I have never found a shed antler before. Even though I have not set out purposely to discover any, I try to keep an eye open for them. This father’s day weekend was all work for me on the hunting property, but a treasured moment with my son made it all worthwhile.

Obviously Not A Doe

Obviously Not A Doe

This weekend began with a trip to the family property in Antrim County. We go often to see relatives and spend time in the outdoors. Only recently I have had the opportunity to begin hunting the property. Having been stalked by the belated Grandpa Jack for more years than I have been alive, the property has likely seen it’s better deer days.

When you walk the property, ancient wooden tree stands, stools, and blinds remind you of the legacy that has remained since the last time Jack fired his rifle or bow. The memories fade ever so slightly when one of those haunts tips over and makes its way to the burn pile, but it seems that the more I explore this beloved heirloom, another forgotten spot pops out at you. Read More…

photo   © 2010   Bob , Flickr

photo © 2010 Bob , Flickr

What you see is what you get, a helpful axiom that has aided my ability to judge most situations in life as helpful or unhelpful. But then, someone comes along and tells you to not judge a book by it’s cover. Now you are forced to save face, give in, and examine an otherwise undesirable situation further. In most cases, things really are exactly how they seem. But if you dig deeper, you can find a few excuses to tolerate otherwise unfavorable events or relationships with people.

Love. What do you feel or experience when you hear that word? Depending on your culture or upbringing, it has various connotations. I for instance, imagine a bunch of hippies wearing tye-die t-shirts, ripped blue-jeans, and smoking reefer. Some may envision the intimacy between a man and a woman in marriage. You can even describe love as being the emotion that causes the emptiness and feeling of loss when your favorite pet dies. Regardless of the schema love has in your mind, it is a powerful emotion.

Love ultimately facilitates the cohesion of living beings to other living beings. Therefore, the absence of love paints a picture many of us can see when we turn on the evening news. Wars, violence unto others, and the governments of the kingdoms of this world that consistently posture themselves for personal gain are fair representations of lovelessness.

Jesus defined love quite profoundly. Examining his entire ministry provides many other anecdotes that make good sermons on love. But that just over complicates my point. The message he gives seems much simpler. Read More…

Mar 25

Waiting on tables as ministry?

At the Koinonia Blog the weekly feature “Monday’s with Mounce” includes an excellent induction of the topic of ministry and waiting on tables as read in Acts 6:2. Often gifts in the New Testament are structured in order of importance in our modern implementations. Rarely, do we see the gift of this or that exalted above Preaching/Teaching. Bill Mounce of ‘Basics of Biblical Greek’ fame states,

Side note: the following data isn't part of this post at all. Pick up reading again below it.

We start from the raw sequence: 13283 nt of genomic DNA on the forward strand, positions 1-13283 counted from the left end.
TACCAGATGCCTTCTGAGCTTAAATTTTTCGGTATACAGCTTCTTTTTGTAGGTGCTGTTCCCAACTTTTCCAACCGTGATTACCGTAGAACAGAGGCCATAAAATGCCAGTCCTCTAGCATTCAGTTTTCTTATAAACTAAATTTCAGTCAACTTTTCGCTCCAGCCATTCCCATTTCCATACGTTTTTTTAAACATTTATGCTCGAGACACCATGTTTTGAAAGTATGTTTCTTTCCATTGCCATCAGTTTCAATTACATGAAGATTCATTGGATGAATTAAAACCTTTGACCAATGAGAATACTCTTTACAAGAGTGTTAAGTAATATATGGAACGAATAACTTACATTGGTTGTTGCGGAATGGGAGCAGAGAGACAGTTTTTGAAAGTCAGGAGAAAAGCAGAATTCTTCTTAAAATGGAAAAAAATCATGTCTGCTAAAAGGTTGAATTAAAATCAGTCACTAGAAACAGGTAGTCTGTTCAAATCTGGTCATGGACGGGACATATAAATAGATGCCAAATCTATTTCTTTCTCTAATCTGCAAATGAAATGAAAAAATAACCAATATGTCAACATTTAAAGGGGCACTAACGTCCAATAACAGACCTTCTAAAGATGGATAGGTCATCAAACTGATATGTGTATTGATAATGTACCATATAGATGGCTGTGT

‘Is preaching more important than serving the widows? I know the quick, evangelical answer is, “Of course it is.” But what is James’ answer? “Religion that is pure and undefiled before God the Father is this: to care for orphans and widows in their time of trouble.” What was Jesus’ model? Do we see him giving a significant priority to preaching over helping people? I don’t think so.’

You can read more on this post at Koinoniablog.

politicswitnessAt some point in history, the direction and motive of the church in the world changed. As described by John Howard Yoder, there was a “Constantinian Shift.” Suddenly the power and ability for the church to exercise dominion became embodied and carried out through political and military force. Sounds eerily similar to the 1st Century Temple and Jewish leaders of Jesus’ day doesn’t it?

The Politics of Witness: The Character of the Church in the World is another entry into the Areopagus Series from Energion Publications. This book, along with the others in the series, is aimed at expounding upon topics of universal interest to the Christian Church in an irenic tone. Alan Bevere, the author ventures to expound upon a difficult topic within a short sixty-two page limit.  Read More…

Matthew 10:12-13 As you enter the house, greet it. And if the house is worthy, let your peace come upon it, but if it is not worthy, let your peace return to you.

When you visit someone, do you greet them or bless them?

What unworthiness would necessitate the withdrawal of a blessing? The immediate context appears to be hospitality or households refusing to take in the disciples (Mat 10:9-10), provide sustenance for them, and give tribute worthy of their meat (Mat 10:11). But what ministry from these messengers cause them to be worthy of the gift of meat?

Note, the phrase peace to you in the scriptures as a greeting, come from the Lord after he has been resurrected (Luke 24:26, John 20:19-21, and John 20:26). But curiously,  peace to you occurs only once in the Old Testament from the mouth of a servant to Joseph’s household, “Peace be to you, fear not…” (Gen 43:23). Without promoting a false understanding of prosperity, health, and riches, and the subsequent security that comes from financial provision, one can see plainly the provision God has given to the children of Jacob through the hand of Joseph, by means of Egypt, which is an interesting provision for Hebrews indeed. Read More…

“Jesus is my King, not my religion.

Anonymous | Speaking of Jesus

Sundays with Leonard Ravenhill: The Picture of a Prophet